The UK government is about to decriminalise millions of music buyers who transfer their CDs to iPods and other devices. Though record labels don’t prosecute, format-shifting is currently illegal. But the UK Intellectual Property Office this morning published intellectual property minister Lord Triesman’s recommendations for acting on the digital copyright review former FT editor Andrew Gowers last year completed for Gordon Brown. The highlight is a proposal likely to please the 3,300 signatories of a 2006 Downing Street e-petition on the matter…
– Triesman wants to add an exception to the Copyright, Designs and Patents Act 1988 to legalise “format shifting”, so that customers can copy material they legally own to any other device as long as playback is for personal use. “Survey results have shown that consumers would be willing to pay more for recorded music that they are able to format shift in contrast to recorded music they can only play back on a single device.”
– The proposal explicitly warns this excludes P2P file sharing and material can only be shifted to one device: “The owner would not be permitted to sell, loan, or give away the copy or share it more widely (for example in a ?le sharing system or on the internet), and would not be permitted to retain the copy if he was no longer in possession of the original. To allow consumers to copy works and then pass on the original could result in a loss of sales for right holders.”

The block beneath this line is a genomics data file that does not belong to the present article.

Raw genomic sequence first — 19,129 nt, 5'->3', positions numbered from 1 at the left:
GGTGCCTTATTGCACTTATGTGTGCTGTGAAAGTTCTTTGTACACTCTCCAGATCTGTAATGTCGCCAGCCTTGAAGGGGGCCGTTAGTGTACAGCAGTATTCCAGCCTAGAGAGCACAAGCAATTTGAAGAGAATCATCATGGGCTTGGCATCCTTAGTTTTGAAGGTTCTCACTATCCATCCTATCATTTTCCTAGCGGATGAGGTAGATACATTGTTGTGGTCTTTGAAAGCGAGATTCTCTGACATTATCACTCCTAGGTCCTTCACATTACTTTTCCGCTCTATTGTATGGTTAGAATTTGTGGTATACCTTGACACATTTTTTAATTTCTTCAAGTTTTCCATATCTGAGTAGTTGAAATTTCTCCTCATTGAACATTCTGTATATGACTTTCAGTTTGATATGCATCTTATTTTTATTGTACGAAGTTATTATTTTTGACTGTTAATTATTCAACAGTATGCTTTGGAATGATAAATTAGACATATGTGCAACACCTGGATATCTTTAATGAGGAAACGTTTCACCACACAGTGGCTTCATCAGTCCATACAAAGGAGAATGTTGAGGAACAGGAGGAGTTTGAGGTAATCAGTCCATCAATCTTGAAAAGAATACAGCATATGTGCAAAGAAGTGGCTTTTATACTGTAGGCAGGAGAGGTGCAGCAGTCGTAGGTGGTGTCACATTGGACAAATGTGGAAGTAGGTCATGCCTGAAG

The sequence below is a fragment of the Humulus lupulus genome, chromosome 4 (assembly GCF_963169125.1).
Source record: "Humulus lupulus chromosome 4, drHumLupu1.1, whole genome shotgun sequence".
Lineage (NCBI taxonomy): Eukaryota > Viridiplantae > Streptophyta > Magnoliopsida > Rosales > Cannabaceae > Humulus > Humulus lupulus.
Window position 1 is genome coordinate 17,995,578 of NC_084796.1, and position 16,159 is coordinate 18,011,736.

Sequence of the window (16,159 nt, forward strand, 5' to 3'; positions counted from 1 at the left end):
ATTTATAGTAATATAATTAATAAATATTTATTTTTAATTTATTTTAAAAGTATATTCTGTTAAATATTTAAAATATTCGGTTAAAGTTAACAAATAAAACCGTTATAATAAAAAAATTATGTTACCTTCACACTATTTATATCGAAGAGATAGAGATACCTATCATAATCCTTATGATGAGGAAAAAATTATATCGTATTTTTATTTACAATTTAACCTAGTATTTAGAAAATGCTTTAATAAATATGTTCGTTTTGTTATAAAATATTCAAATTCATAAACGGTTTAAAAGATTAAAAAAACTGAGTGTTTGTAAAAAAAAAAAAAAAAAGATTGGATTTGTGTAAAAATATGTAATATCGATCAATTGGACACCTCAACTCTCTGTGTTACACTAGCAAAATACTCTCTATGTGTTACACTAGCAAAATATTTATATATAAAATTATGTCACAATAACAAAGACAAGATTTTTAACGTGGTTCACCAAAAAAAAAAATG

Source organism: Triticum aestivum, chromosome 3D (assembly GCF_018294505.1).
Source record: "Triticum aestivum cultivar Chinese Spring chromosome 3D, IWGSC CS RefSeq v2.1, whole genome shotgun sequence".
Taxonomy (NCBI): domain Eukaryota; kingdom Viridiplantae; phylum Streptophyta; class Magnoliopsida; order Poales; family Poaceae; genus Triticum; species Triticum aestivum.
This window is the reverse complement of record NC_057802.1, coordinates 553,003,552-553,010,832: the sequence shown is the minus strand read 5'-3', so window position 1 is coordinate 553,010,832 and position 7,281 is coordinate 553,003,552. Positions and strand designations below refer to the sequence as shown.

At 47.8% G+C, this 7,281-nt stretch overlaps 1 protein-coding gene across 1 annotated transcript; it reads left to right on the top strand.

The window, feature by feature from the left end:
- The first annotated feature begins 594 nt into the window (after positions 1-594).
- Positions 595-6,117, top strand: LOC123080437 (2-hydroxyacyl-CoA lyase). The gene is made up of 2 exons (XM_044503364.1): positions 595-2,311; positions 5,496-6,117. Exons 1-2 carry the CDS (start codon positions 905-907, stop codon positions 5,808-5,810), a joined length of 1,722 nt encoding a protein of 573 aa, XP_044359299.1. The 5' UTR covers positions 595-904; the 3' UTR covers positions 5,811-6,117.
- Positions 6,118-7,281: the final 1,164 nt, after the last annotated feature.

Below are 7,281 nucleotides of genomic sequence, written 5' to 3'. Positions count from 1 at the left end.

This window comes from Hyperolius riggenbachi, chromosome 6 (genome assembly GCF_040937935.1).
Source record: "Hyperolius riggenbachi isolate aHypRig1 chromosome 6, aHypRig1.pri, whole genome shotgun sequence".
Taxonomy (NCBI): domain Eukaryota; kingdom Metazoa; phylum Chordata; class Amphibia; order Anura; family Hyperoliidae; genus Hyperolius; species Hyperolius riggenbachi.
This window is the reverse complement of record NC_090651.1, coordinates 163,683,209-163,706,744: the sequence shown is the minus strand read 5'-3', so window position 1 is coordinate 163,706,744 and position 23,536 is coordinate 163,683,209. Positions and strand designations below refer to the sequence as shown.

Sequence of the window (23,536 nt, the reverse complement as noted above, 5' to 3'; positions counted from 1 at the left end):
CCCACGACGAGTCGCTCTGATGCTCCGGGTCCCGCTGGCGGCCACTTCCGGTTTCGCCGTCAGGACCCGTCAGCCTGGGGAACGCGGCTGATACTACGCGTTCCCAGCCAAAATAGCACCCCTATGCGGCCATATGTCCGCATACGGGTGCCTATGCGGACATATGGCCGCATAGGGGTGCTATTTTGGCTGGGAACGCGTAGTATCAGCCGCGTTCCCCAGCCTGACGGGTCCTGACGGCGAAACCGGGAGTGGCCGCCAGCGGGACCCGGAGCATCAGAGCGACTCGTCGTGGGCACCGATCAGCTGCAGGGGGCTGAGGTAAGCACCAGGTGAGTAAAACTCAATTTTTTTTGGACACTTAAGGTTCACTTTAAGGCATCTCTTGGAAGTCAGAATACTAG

– Fascinatingly, the paper says, the European Copyright Directive requires that consumers must not be prevented from benefiting from legal revisions such as these by DRM technologies. “Consequently, certain exceptions under UK law are accompanied by provisions to ensure that DRM does not prevent their operation.” However: “The exception would not confer any right to circumvent DRM or technological protection measures.” So it looks like the UK may rub against Europe’s conviction so consumers should be freed of DRM’s restrictions on which devices they can copy to.
– Third-party services would not be allowed to copy material “on behalf of consumers” – which might cause a problem for “digital locker” providers.
– Triesman is undecided on how far the format-shifting provision should extend beyond music and film, so has today put out a public consultation on the issue (deadline April 8). He does say “it seems reasonable to allow users to format-shift (TV) broadcasts”, books and photos but not video games, and notes that it might be permissable to extend the number of copies customers can make to overcome the hurdle of future format obsolescence.